Here’s a case that confirms the general proposition that child support judgments never go away.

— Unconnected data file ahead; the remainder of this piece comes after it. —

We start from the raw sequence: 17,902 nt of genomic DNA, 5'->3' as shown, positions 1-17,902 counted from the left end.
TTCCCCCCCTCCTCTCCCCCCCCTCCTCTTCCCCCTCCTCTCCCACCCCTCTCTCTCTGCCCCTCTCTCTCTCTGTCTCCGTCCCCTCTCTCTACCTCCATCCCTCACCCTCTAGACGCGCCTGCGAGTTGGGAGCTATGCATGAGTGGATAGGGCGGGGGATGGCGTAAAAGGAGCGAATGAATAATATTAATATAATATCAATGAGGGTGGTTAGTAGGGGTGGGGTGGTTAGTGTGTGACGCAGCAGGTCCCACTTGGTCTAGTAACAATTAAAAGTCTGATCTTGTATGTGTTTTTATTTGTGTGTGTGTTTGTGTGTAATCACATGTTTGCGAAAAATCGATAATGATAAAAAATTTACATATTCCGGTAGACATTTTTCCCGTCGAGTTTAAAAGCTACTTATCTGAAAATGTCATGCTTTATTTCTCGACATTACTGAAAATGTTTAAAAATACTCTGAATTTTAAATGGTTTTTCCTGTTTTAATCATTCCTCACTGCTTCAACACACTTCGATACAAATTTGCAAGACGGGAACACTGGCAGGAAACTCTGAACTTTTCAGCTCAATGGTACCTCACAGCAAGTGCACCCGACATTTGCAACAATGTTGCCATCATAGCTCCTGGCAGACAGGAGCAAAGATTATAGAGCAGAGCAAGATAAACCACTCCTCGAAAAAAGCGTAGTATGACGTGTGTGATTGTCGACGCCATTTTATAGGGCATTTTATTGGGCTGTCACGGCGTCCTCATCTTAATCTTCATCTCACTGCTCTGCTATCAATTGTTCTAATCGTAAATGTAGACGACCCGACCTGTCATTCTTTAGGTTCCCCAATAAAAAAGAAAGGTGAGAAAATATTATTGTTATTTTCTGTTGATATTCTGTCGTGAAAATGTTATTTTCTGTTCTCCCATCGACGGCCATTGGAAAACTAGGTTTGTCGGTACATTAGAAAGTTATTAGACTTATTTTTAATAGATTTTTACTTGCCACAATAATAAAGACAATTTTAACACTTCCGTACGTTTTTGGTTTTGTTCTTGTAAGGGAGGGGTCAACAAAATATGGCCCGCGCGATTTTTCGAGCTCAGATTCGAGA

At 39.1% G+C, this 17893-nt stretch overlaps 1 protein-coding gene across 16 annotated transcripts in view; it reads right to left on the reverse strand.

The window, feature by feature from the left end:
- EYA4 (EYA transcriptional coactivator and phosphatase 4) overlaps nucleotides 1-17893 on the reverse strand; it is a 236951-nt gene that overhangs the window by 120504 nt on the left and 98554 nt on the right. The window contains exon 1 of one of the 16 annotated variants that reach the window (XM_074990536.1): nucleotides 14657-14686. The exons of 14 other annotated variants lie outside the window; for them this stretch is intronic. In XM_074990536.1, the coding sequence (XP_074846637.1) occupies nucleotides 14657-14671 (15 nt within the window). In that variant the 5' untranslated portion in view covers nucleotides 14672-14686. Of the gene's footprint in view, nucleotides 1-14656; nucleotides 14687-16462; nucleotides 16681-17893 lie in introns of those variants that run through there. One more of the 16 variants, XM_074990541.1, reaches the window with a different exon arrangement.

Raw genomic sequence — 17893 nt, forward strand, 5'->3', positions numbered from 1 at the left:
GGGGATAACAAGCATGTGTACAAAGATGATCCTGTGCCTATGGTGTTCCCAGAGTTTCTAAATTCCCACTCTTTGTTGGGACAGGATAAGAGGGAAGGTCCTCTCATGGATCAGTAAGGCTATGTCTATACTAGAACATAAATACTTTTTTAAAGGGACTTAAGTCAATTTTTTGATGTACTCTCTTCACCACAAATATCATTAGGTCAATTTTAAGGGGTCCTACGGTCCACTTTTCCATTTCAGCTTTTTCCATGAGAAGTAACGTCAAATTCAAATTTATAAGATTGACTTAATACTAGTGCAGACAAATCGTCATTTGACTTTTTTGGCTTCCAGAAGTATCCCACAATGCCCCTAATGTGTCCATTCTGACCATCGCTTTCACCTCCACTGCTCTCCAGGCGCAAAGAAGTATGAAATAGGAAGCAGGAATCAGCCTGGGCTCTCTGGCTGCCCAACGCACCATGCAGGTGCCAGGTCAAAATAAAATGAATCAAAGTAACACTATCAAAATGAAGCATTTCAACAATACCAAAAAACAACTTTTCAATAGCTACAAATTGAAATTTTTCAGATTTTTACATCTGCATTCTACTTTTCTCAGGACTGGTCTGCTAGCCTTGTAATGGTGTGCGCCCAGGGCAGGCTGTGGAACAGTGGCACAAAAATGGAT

The Dallas Court of Appeals ruled in In re S.H., No. 05-17-00336-CV, 2018 WL 3751297 (Tex. App.—Dallas 2018, no pet. h.) (mem. op.) (08-08-18), that a final decree ordering Father to pay child support until the Child was 18 was exempt from revival of judgment rules.   The facts were that the Father never paid any child support. Ten years after the order, Mother filed a motion for enforcement. After a trial, the court found it lacked authority to hold Father in contempt but retained authority to enter a judgment for unpaid support. After the entry of an order confirming Father’s arrearages and awarding Mother her attorney’s fees, Father appealed. He argued that the decree Mother sought to enforce was a “dormant” order, and Mother did not plead for a revival of the judgment. The Court held that while the Civil Practices and Remedy Code provides that a judgment is dormant, and execution may not issue when a judgment is greater than ten years old, the legislature has explicitly excluded child support from the dormancy statue.